The general Ramsey-classification Theorem 38 in Section 6 hinges on Theorem 31 in Section 5, which generalizes the Erdős-Rado Theorem (see Theorem 11) in two ways: by extending it from finite linear orders to Fraïssé classes of finite ordered relational structures with the Ramsey property and the Order-Prescribed Free Amalgamation Property (see Definition 29), and by extending it to finite products of members of such classes. Theorem 31 also extends the Product Ramsey Theorem of Sokič (see Theorem 14) from finite colorings to equivalence relations, but at the expense of restricting to a certain subclass of those Fraïssé classes for which his theorem holds. Theorem 31 is applied in Section 6 to prove Theorem 38, which generalizes the Ramsey-classification theorems in [10] for equivalence relations on fronts to the setting of the topological Ramsey spaces in this paper. Furthermore, we show that the Abstract Nash-Williams Theorem (as opposed to the Abstract Ellentuck Theorem) suffices for the proof.

Section 7 contains theorems general to all topological Ramsey spaces , not just those constructed from a generating sequence. In this section, general notions of a filter being selective or Ramsey for the space are put forth. The main result of this section, Theorem 56, shows that Tukey reductions for ultrafilters Ramsey for a topological Ramsey space can be assumed to be continuous with respect to the metric topology on the Ramsey space. In particular, it is shown that any cofinal map from an ultrafilter Ramsey for is continuous on some base for that ultrafilter, and even better, is basic (see Definition 48). This section also contains a general method for analyzing ultrafilters Tukey reducible to some ultrafilter Ramsey for in terms of fronts and canonical functions. (See Proposition 50 and neighboring text.)

Theorems 38 and 56 are applied in Section 8 to answer Questions 1 - 3. All initial Tukey and Rudin-Keisler structures associated with the ultrafilters generated by the class of topological Ramsey spaces constructed in this paper are found. Theorem 60, shows that whenever Fraïssé classes are used to generate a topological Ramsey space, then the initial Tukey structure below the associated ultrafilter is exactly the Boolean algebra . When infinitely many Fraïssé classes are used, then the initial Tukey structure of the p-points below the associated forced filter is exactly . In Theorem 66, we find the exact structure of the Rudin-Keisler types inside the Tukey types of ultrafilters reducible to the associated filter. Theorem 67 shows that if is a topological Ramsey space constructed from some Fraïssé classes , , and is a Ramsey filter on , then the Rudin-Keisler ordering of the p-points Tukey reducible to is isomorphic to the collection of all (equivalence classes of) finite products of members of the classes , partially ordered under embeddability.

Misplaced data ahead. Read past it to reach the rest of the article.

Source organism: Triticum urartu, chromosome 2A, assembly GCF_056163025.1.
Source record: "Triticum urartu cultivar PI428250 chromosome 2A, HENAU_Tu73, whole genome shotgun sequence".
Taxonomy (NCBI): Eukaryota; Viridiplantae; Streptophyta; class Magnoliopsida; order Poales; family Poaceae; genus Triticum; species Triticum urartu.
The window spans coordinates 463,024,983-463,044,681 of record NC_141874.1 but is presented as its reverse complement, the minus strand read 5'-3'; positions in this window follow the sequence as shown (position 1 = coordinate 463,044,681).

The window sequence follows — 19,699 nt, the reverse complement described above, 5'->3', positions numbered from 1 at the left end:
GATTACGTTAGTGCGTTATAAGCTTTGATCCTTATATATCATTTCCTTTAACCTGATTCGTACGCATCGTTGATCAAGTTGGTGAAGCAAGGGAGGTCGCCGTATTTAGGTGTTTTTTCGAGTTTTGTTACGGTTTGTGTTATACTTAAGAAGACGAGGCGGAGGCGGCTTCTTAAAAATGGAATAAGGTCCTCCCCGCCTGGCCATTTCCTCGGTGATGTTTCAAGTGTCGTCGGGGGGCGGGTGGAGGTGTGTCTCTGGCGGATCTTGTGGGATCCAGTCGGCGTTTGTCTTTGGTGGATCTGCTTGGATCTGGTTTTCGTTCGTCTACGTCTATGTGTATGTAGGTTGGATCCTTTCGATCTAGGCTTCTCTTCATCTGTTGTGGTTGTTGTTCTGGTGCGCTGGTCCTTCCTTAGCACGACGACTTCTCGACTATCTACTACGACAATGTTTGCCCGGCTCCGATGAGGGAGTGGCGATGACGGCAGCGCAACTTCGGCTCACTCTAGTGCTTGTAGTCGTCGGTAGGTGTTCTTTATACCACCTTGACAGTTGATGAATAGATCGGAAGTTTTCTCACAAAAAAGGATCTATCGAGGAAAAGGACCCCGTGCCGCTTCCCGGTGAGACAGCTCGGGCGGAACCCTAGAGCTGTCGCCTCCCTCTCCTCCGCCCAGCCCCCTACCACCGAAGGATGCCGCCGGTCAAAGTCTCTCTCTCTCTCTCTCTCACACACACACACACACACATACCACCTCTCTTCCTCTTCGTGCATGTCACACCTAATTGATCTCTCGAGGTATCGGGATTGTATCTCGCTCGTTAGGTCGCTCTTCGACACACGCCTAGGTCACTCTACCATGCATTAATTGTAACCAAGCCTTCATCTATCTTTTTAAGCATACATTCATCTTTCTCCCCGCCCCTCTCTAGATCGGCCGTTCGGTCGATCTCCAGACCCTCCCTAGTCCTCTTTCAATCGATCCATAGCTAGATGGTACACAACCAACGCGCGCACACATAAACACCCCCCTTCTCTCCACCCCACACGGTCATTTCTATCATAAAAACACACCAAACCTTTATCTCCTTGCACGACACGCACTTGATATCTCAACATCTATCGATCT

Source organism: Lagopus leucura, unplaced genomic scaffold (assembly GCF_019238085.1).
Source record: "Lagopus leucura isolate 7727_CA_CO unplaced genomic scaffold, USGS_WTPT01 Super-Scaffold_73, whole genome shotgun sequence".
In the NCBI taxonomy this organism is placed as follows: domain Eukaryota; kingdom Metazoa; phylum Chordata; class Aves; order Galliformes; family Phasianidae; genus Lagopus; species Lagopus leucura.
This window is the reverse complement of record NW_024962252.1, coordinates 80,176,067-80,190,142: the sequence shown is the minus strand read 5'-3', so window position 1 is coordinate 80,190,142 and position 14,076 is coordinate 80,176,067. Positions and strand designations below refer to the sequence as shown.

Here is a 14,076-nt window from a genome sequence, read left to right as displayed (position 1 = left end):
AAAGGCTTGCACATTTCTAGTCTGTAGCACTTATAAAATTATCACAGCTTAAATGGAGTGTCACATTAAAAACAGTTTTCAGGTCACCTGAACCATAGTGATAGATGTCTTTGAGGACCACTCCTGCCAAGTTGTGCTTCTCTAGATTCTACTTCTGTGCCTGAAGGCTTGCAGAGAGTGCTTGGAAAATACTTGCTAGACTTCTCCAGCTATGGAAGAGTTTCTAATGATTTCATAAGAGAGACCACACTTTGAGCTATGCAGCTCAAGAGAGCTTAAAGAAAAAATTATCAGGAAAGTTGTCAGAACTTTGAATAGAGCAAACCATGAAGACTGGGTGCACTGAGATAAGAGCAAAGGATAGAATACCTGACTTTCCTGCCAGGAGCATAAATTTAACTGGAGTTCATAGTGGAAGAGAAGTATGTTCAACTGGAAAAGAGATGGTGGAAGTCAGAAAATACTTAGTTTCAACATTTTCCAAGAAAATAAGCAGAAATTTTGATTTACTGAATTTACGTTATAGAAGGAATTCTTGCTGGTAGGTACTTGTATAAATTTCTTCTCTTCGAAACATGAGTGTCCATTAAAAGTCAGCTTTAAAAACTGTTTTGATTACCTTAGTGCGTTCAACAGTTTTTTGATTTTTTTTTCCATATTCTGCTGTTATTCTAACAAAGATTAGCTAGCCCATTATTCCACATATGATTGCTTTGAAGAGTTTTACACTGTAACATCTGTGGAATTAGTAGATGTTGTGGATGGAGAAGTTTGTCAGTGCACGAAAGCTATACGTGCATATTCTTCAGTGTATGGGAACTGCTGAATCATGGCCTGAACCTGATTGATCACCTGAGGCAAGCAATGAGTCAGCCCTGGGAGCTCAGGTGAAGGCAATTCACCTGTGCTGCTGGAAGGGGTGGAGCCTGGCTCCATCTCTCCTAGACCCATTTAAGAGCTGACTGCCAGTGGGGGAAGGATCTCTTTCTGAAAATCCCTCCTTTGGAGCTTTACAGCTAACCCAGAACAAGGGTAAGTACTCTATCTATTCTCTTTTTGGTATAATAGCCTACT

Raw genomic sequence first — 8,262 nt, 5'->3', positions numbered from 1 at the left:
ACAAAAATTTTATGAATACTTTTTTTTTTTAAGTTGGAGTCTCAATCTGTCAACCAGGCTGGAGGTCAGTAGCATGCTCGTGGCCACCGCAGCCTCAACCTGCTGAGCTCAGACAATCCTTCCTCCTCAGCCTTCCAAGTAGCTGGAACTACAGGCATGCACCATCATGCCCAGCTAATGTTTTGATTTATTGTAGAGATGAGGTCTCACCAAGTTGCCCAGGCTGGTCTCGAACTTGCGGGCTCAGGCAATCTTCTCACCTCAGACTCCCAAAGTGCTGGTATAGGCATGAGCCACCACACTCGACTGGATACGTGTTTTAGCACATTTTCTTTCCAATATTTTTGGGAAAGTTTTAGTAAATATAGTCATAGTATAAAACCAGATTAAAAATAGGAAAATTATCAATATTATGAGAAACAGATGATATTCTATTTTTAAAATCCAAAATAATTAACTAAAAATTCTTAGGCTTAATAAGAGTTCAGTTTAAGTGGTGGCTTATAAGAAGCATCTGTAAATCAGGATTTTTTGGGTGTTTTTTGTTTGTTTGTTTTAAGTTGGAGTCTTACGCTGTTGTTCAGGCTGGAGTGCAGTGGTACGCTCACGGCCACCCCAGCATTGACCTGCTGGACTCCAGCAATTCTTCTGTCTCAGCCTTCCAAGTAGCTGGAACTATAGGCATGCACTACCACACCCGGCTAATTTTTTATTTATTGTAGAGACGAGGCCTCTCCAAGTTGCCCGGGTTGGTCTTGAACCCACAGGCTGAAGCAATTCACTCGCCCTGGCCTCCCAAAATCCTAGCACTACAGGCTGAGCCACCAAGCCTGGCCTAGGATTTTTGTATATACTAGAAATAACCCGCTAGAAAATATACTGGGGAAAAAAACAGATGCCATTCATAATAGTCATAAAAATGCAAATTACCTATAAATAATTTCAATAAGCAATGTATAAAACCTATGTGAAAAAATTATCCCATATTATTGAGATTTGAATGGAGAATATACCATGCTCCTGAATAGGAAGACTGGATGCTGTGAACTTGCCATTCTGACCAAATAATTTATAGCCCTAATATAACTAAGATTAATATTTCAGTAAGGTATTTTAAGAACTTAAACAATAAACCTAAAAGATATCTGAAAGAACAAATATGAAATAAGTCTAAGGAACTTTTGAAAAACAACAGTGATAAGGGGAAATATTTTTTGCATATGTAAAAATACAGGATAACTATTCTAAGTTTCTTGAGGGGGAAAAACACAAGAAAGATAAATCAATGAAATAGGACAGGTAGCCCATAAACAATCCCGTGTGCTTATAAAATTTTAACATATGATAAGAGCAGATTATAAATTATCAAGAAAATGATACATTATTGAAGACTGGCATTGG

Attributions.

The work in Sections 3 - 5 is due to Dobrinen. Section 6 comprises joint work of Dobrinen and Mijares. Sections 7 and 8 are joint work of Dobrinen and Trujillo, building on some of the work in Trujillo’s thesis. The main results in this paper for the special case of the space constitute work of Trujillo in his PhD thesis [27].

Acknowledgments.

The authors gratefully acknowledge input from the first anonymous referee pointing out an oversight in the first draft which led us to formulate the OPFAP. We also thank the second anonymous referee for pointing out some typos. Many thanks go to Miodrag Sockič for his thorough reading of previous drafts, catching typos and some errors which have been fixed.

2. Background on topological Ramsey spaces, notation,
and classical canonization theorems

In [25], Todorcevic distills the key properties of the Ellentuck space into four axioms which guarantee that a space is a topological Ramsey space. For the sake of clarity, we reproduce his definitions here. The following can all be found at the beginning of Chapter 5 in [25].

The axioms A.1 - A.4 are defined for triples of objects with the following properties. is a nonempty set, is a quasi-ordering on , and is a mapping giving us the sequence of approximation mappings, where is the collection of all finite approximations to members of . For and ,

(1)

For , let denote the length of the sequence . Thus, equals the integer for which . For , if and only if for some . if and only if for some . For each , .

    1. for all .

    2. implies for some .

    3. implies and for all .

  1. There is a quasi-ordering on such that

    1. is finite for all ,

    2. iff ,

    3. .

We abuse notation and for and , we write to denote that there is some such that . denotes the least , if it exists, such that . If such an does not exist, then we write . If , then denotes .

    1. If then for all .

    2. and imply that there is such that .

If , then denotes the collection of all such that and .

  1. If and if , then there is such that or .

The topology on is given by the basic open sets . This topology is called the Ellentuck topology on ; it extends the usual metrizable topology on when we consider as a subspace of the Tychonoff cube . Given the Ellentuck topology on , the notions of nowhere dense, and hence of meager are defined in the natural way. Thus, we may say that a subset of has the property of Baire iff for some Ellentuck open set and Ellentuck meager set .

Definition 6 ([25]).